Wooden forms fixed across the partitions and against the walls under the windows provided seating accommodation for the customers. A large automatic musical instrument--a 'penny in the slot' polyphone - resembling a grandfather clock in shape - stood against one of the partitions and close up to the counter, so that those behind the bar could reach to wind it up. Hanging on the partition near the polyphone was a board about fifteen inches square, over the surface of which were distributed a number of small hooks, numbered. At the bottom of the board was a net made of fine twine, extended by means of a semi-circular piece of wire. In this net several india-rubber rings about three inches in diameter were lying. There was no table in the place but jutting out from the other partition was a hinged flap about three feet long by twenty inches wide, which could be folded down when not in use. This was the shove-ha'penny board. The coins - old French pennies - used in playing this game were kept behind the bar and might be borrowed on application. On the partition, just above the shove-ha'penny board was a neatly printed notice, framed and glazed: NOTICE - Gentlemen using this house are requested to refrain from using obscene language.
Alongside this notice were a number of gaudily-coloured bills advertising the local theatre and the music-hall, and another of a travelling circus and menagerie, then visiting the town and encamped on a piece of waste ground about half-way on the road to Windley. The fittings behind the bar, and the counter, were of polished mahogany, with silvered plate glass at the back of the shelves. On the shelves were rows of bottles and cut-glass decanters, gin, whisky, brandy and wines and liqueurs of different kinds.>>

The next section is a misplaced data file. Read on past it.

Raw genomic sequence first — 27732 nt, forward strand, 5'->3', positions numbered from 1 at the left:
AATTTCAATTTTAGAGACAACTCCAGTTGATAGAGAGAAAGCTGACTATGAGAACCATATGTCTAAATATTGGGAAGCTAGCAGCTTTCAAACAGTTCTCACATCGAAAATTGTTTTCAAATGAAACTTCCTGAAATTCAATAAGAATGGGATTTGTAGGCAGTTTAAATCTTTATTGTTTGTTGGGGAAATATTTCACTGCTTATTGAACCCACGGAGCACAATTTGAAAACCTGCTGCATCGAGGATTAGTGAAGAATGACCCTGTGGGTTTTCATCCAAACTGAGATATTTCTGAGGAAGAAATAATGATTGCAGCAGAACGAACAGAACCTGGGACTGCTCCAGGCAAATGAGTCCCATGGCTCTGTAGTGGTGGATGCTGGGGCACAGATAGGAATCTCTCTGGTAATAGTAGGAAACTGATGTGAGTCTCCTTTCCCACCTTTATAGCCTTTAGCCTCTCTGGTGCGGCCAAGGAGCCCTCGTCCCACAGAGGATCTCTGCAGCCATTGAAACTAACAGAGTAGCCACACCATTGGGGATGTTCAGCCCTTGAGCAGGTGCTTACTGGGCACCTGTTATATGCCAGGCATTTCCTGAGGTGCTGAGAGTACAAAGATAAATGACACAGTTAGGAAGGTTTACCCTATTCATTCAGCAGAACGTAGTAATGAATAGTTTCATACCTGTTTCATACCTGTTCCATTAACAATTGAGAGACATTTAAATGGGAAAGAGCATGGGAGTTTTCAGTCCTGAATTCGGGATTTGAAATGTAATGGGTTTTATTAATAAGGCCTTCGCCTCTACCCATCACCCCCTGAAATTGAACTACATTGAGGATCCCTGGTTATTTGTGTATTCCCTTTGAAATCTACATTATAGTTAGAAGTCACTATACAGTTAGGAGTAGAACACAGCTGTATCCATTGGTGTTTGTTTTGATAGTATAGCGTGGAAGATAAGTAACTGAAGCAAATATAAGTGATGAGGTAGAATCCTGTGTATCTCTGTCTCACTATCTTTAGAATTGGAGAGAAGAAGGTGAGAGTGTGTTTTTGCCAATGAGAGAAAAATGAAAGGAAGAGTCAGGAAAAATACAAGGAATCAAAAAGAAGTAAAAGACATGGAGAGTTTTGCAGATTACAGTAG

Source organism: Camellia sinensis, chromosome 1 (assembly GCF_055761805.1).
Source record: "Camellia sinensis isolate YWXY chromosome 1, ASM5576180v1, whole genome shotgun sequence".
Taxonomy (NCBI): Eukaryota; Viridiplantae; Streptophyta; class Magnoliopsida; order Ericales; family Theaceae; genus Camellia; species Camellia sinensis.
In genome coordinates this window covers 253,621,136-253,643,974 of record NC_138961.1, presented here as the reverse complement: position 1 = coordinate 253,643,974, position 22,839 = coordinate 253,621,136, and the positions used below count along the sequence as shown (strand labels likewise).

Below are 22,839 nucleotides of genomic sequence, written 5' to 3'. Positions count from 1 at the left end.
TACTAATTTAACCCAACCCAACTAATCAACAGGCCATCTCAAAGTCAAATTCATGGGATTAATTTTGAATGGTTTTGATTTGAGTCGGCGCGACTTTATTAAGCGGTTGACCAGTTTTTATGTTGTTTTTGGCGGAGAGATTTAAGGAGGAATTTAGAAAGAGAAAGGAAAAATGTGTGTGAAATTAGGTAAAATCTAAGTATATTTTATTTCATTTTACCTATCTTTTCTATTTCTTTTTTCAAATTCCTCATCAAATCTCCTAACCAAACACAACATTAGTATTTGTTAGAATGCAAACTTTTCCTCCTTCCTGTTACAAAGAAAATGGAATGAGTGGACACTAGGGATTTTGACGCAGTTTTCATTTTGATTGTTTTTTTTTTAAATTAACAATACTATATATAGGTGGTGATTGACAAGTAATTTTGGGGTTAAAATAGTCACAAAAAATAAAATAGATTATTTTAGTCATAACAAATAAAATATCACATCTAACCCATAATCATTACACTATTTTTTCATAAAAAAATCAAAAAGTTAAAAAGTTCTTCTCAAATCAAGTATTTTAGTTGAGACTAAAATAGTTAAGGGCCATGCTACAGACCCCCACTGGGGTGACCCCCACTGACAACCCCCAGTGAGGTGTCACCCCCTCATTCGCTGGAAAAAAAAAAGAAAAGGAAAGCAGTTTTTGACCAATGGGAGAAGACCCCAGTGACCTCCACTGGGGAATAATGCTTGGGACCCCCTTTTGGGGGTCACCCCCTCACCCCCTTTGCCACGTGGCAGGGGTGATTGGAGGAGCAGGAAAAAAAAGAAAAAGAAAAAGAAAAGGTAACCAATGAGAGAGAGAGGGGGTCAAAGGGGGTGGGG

NB: The 'public bar' was also known as a 'four-ale bar', which sold the cheapest beer at twopence a pint - ie fourpence a quart, thus 'four ale'. Note that this was not available in the rather more upmarket saloon or private bars in the pub, where better quality beer at threepence a pint was served along with the usual wines and spirits which were available in all the bars.
For those who want to experience a real Victorian/Edwardian London pub I recommend the Princess Louise on High Holborn, very close to Holborn Underground station. It's a warren of tiny bars fitted out with mahogany, tiles and engraved glass, never modernised or updated since it was built well over a century ago. Sadly, however, they have updated the prices so don't expect to be served with four ale!
Here's a view of the four-ale bar in the Princess Louise. The actual 'bar' from which drinks are served is on the left. There are smaller and more private drinking areas behind the partitions in the background. The lone drinker isn't me (but bears a strong resemblance).
I remember a Christmas (dry) spent with my much-loved Weslyan Methodist Sheffield aunties when I was in my mid-20s, and a Londoner. They were worried about catering to my requirements and apologised as soon as I set foot in the house for not having "intoxicating liquor" to hand. Well, that didn't matter at all, as I rather crisply remarked - it's not as though I hadn't anticipated the dearth of cocktails or indeed was worried about it - but I did have to gulp down sticky lemonade when I would rather have had just plain water. When I left they told me they were very relieved that I could go 4 days without alcohol. I felt it necessary to tell them that booze wasn't obligatory, merely optional. But I think they remembered times in their youth when men were drinking these ghastly beers you and Bob have been fondly reminiscing about. C'mon chaps ... they weren't good .... they really weren't. They were flat, warm, cloudy and bitter. The only reason you'd want to drink them is if they were safer than water - which for centuries they were since they were made with boiled water and brewed. Even children drank weak versions of them.